I once hailed from Dorset, near Devon in the UK. Perhaps that is why these poems resonate, especially Two Many Dresses, the first.
Source: David Bowie And Thoughts On Life
A Writer’s Diary of the Week…
So, firstly, I had a very good lunch (avocado salad, fish pie, pudding and far too much bubbly Prosecco) with a lovely book club made up of expatriate women living here, in Rome. They hailed from Iceland, Switzerland, Holland, South Africa, the UK, Egypt and Australia. They read the book in their December holidays, some while skiing, others on the beaches of the South, one in her car, hiding from the family duties of Christmas.
All enjoyed it, luckily, and I experienced a very hazy, surreal, out-of-body experience of eight women all talking at once about the characters in the book as though they lived and breathed. An argument over who was the most evil; a discussion as to whether a character killed herself or was murdered – it is true – I left it open, though in fact, that was no deliberate act of subterfuge. I realized, I knew what happened and that was all that mattered when I was writing it. I was humbled, blushing when they asked,
“So, Annika, do you have any questions for your readers?”
In my fog of egocentricity and gatecrasher’s nerves, it never occurred to me that they might want to be interviewed as to their opinion. I rummaged through my prosecco-addled brain, searching for a decent question. Nothing.
“Well, not really,” I blurted.
Oh, the arrogance of the debut author. I apologize; put it down to naivete.
This week, I managed to join a very useful facebook page called Book Connectors, recommended to me by Pam Reader, a prolific book blogger. Authors ask good questions and can post information about upcoming events, bloggers post reviews, and the community seems to be a friendly and helpful one, especially for British writers.
I joined an online literary critique forum. I was not expecting much to be honest, as it is free and very basic in terms of the web design (an uninspiring grey with white font), and format (‘cheap as chips’). In the absence of my fantastic Editor-on-Tap (she is fighting a valiant battle with cancer), it turned out to be surprisingly useful. ‘Credits’ are earned by critiquing other writers, which you can then ‘spend’ by uploading your own offerings. I uploaded the prologue and half the first chapter of my new novel (draft 2, at least, with much fiddling and rewording).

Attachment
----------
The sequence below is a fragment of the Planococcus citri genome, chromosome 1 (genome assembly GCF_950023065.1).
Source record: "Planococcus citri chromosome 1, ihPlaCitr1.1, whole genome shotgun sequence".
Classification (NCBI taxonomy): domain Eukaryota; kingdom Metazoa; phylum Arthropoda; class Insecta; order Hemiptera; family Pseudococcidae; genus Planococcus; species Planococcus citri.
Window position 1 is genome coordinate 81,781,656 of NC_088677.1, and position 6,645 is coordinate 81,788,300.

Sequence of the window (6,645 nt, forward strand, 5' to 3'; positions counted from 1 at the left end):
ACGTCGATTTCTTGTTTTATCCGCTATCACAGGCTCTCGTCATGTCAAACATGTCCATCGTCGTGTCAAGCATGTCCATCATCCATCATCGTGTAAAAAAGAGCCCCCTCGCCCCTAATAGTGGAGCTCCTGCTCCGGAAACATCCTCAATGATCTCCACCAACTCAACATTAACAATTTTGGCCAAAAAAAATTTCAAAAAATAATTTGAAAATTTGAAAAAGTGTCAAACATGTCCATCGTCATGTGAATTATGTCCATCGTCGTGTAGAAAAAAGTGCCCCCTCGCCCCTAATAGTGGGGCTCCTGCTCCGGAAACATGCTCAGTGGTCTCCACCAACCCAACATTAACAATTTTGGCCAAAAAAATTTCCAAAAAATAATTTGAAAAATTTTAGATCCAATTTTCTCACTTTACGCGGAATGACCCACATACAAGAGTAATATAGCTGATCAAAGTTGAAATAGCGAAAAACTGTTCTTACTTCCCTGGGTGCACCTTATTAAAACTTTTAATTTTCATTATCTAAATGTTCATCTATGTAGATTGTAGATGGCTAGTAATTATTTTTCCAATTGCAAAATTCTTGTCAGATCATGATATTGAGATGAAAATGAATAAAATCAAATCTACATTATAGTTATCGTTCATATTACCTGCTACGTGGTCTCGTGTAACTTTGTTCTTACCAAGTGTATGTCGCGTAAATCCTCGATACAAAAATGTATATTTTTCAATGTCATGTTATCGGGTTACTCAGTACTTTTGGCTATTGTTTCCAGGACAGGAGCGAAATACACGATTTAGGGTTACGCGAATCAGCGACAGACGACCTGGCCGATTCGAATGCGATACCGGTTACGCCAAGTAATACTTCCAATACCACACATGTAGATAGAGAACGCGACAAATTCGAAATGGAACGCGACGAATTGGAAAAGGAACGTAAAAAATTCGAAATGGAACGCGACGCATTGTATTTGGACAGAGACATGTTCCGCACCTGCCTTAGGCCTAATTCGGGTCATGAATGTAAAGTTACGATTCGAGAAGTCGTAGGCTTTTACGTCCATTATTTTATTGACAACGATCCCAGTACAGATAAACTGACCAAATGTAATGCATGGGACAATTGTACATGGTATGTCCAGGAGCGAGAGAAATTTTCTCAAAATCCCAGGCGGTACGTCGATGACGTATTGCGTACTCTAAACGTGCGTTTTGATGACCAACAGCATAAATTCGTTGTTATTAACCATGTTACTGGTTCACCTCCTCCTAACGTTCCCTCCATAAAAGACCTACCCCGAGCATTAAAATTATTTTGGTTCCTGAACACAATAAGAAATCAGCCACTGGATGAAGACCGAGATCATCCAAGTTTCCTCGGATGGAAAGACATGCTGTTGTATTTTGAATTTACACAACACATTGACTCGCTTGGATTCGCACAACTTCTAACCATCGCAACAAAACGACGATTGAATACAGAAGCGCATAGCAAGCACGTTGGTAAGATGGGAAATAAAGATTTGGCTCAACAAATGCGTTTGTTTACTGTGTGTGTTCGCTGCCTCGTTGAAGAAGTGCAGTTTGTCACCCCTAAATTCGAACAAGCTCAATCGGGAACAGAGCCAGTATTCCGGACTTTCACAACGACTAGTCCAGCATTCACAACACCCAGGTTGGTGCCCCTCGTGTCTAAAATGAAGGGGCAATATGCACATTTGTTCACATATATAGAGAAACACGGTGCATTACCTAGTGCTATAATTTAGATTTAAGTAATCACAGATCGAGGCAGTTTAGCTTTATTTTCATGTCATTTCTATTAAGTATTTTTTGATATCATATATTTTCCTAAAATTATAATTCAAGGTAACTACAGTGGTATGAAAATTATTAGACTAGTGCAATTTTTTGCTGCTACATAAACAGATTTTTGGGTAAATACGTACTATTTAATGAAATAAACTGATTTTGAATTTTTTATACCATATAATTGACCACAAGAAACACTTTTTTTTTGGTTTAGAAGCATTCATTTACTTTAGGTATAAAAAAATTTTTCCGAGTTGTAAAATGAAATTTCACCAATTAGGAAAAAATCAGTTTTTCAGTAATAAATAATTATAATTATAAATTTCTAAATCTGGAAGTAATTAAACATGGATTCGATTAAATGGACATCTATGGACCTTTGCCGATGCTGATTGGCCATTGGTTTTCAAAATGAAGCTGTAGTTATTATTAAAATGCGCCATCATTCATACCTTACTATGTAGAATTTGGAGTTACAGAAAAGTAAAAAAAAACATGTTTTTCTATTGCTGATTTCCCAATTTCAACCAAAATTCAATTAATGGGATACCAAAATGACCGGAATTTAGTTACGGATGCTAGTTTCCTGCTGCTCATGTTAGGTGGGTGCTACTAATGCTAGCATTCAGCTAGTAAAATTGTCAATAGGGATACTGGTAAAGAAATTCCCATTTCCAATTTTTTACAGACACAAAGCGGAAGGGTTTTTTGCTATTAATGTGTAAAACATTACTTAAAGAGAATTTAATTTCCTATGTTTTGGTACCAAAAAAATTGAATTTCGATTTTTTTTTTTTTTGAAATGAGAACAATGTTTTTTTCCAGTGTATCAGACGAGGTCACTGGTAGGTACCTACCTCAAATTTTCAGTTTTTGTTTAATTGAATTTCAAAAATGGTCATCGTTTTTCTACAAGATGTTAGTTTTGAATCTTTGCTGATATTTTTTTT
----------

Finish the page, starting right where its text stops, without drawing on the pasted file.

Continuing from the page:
Then I waited, biting my nails.
The ‘critters’, as they call themselves, did not hold back:
“I don’t like starting critiques on the negative, but there’s no way to avoid this: your opening sentence is tell—tell that is flat, written in passive voice, and unimaginative.”
Oh dear. I laughed out loud, he was right. He was getting even too – I recognized his ‘name’ – I’d ‘critted’ a chapter of his book the day before, asking him to work harder on characterization. I don’t think that writers should make it their religion not to use passive to be verbs, sometimes you need to… but… I conceded the point. I got praise for my pretty use of language. Within an afternoon, I spring-cleaned the upload, replacing passive she/he had/ was into fresh, immediate dialogue. Much improved, I look forward to the critter’s responses to the next two uploads. I expect a serious dressing down, though I tried hard this time . As the author, it is hard to catch mistakes – hence the need for great editing.
Lastly, I received a review from Writerful Books, an Australian publishing house based in Melbourne. It can be found here: Writerful Books Review
I loved that the reviewer was honest enough to open the review with:
“This was a surprisingly good read.”
I don’t know what initially put him off – the pinkish lettering of the title font, perhaps? The little Tajik woman in the corner of the cover? I grinned, imagining his sighs as he opened it and settled down to read. Did he start the book in trepidation, thinking himself sentenced to review a new sub-genre of Central-Asian Chick Lit?
It was a lovely review, take a look! 🙂
All in all, a very good start to Writing in 2016.
It was the best way to start 2016. Yesterday I firmed up a date for a new event to launch my debut ‘The Disobedient Wife’ (Cinnamon Press UK) in Geneva, Switzerland. The book signing will take place at Payot Rive Gauche Bookstore, on Rue de la Confédération 7, 1204 GENÈVE, at 18:00 on 3rd March 2016. I will offer myself for conversation and meet up at this informal book signing event. I am hoping that my friends each bring along their friends and that we form a friendly, pop-up crowd, united by our interest in books, reading, writing, Central Asia and expatriate life.